Response to Letter by Genc et al
We thank the authors1 for their thoughtful comments on our article in the May 2010 issue of Stroke regarding the role of erythropoietin (EPO) on oligodendrogenesis after neonatal hypoxic–ischemic (HI) brain injury.2 As mentioned, EPO is neuroprotective against ischemic or HI brain injury in both animal experiments3 and in humans, as evidenced by the recent clinical trial reported.4 Importantly, the cited clinical trial indicated that delayed EPO administration improved long-term outcomes in infants with moderate HI encephalopathy,4 an important consistency with our published treatment paradigm. However, the corresponding mechanism for the long-term functional improvement related to delayed EPO administration remains unknown. Our study2 indicated that delayed EPO administration was incapable of reducing brain volume loss, but significantly increased oligodendrogenesis, attenuated white matter injury, and improved behavioral neurological outcomes after HI injury. This study suggests that targeting oligodendrogenesis may enhance white matter remodeling, which may be closely related to the observed long-term neurological improvement after HI brain injury. In line with this, delayed EPO treatment was also shown to enhance reorganization of white matter and neurological improvement in adult rats.5 EPO thus may be a promising neurorecovery agent for the treatment of HI encephalopathy as well as poststroke patients.
White matter is typically more severely affected by ischemic insults compared with gray matter,6,7 and minor white matter strokes often cause extensive neurological deficits by interrupting the passage of large axonal bundles. Therefore, ischemic treatment strategies should target not only gray matter, but also white matter.8 Because rodents have a higher gray/white matter ratio than humans, the oligodendrogenesis profile after EPO treatment may be substantially different. It is a good suggestion to further explore the role of EPO on oligodendrogenesis in nonhuman primates or animals with a similar ratio of gray/white matter ratio as humans.
The signaling mechanism for EPO-induced oligodendrogenesis remains unknown. As Genc et al pointed out in their letter,1 oligodendrocyte progenitor cells and oligodendrocytes express EPO receptor, and thus EPO may activate downstream signaling such as STAT5, PI3K/Akt, and MAPK/Erk1/2 signaling pathways as has been demonstrated in neurons.9 These pathways may upregulate/activate the transcription factors, enhance the proliferation/differentiation of oligodendrocyte progenitor cells, or activate the antiapoptotic signaling pathway, therefore inhibiting the cell death of oligodendrocyte progenitor cells. EPO may also act on the surrounding neurons, endothelial cells, or astrocytes to stimulate the production of growth/neurotrophic factors, which in turn act on oligodendrocyte progenitor cells. Finally, it is possible that, as Genc et al proposed,1 EPO may regulate oligodendrogenesis through epigenetic mechanism such as histone modification, DNA methylation, and microRNAs. We agree completely that further elucidation of these mechanisms will bring new insight on the neurorecovery effect of EPO and fine-tune its potential as a therapeutic agent in brain ischemic settings.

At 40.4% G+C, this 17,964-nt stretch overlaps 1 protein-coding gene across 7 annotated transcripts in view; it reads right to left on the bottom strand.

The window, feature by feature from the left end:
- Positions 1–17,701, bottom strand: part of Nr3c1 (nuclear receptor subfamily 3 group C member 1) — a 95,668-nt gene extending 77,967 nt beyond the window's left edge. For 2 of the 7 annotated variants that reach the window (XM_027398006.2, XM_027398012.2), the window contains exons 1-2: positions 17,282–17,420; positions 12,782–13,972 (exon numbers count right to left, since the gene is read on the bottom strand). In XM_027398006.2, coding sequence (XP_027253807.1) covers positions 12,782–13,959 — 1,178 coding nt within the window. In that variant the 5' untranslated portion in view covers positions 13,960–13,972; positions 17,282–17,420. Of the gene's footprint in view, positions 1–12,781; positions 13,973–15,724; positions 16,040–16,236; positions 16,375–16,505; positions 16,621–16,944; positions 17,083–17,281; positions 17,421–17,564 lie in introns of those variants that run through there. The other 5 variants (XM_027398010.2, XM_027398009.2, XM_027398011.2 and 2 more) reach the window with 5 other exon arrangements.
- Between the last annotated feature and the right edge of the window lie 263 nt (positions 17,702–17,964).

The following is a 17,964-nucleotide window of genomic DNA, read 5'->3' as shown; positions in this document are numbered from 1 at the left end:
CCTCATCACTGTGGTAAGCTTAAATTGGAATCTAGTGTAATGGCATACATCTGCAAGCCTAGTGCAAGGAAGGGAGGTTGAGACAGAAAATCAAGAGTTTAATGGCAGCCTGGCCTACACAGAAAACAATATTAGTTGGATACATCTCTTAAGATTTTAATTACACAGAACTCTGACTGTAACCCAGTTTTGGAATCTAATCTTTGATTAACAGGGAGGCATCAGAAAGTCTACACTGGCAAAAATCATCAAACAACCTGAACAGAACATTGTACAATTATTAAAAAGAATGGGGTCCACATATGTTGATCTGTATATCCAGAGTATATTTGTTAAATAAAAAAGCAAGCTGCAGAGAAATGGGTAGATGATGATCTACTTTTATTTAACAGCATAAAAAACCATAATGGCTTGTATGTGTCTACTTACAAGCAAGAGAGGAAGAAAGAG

Sources of Funding
Supported by National Institutes of Health grants NS053473 (to G.C.) and NS43802, NS45048, NS36736, NS56118 (to J.C.), VA Merit Review grants (to J.C. and G.C.), and American Heart Association grant 06300064N (to G.C.).
Genc SKA, Genc K, Ozkan H. White matter protection by erythropoietin: en emerging matter in the treatment of neonatal hypoxic-ischemic brain injury. Stroke. 2010; 41: e595.
Iwai M, Stetler RA, Xing J, Hu X, Gao Y, Zhang W, Chen J, Cao G. Enhanced oligodendrogenesis and recovery of neurological function by erythropoietin after neonatal hypoxic/ischemic brain injury. Stroke. 2010; 41: 1032–1037.
Iwai M, Cao G, Yin W, Stetler RA, Liu J, Chen J. Erythropoietin promotes neuronal replacement through revascularization and neurogenesis after neonatal hypoxia/ischemia in rats. Stroke. 2007; 38: 2795–2803.
Zhu C, Kang W, Xu F, Cheng X, Zhang Z, Jia L, Ji L, Guo X, Xiong H, Simbruner G, Blomgren K, Wang X. Erythropoietin improved neurologic outcomes in newborns with hypoxic–ischemic encephalopathy. Pediatrics. 2009; 124: e218–e226.
Li L, Jiang Q, Ding G, Zhang L, Zhang ZG, Li Q, Panda S, Kapke A, Lu M, Ewing JR, Chopp M. MRI identification of white matter reorganization enhanced by erythropoietin treatment in a rat model of focal ischemia. Stroke. 2009; 40: 936–941.
Pantoni L, Garcia JH, Gutierrez JA. Cerebral white matter is highly vulnerable to ischemia. Stroke. 1996; 27: 1641–1646;discussion 1647.
Gladstone DJ, Black SE, Hakim AM. Toward wisdom from failure: lessons from neuroprotective stroke trials and new therapeutic directions. Stroke. 2002; 33: 2123–2136.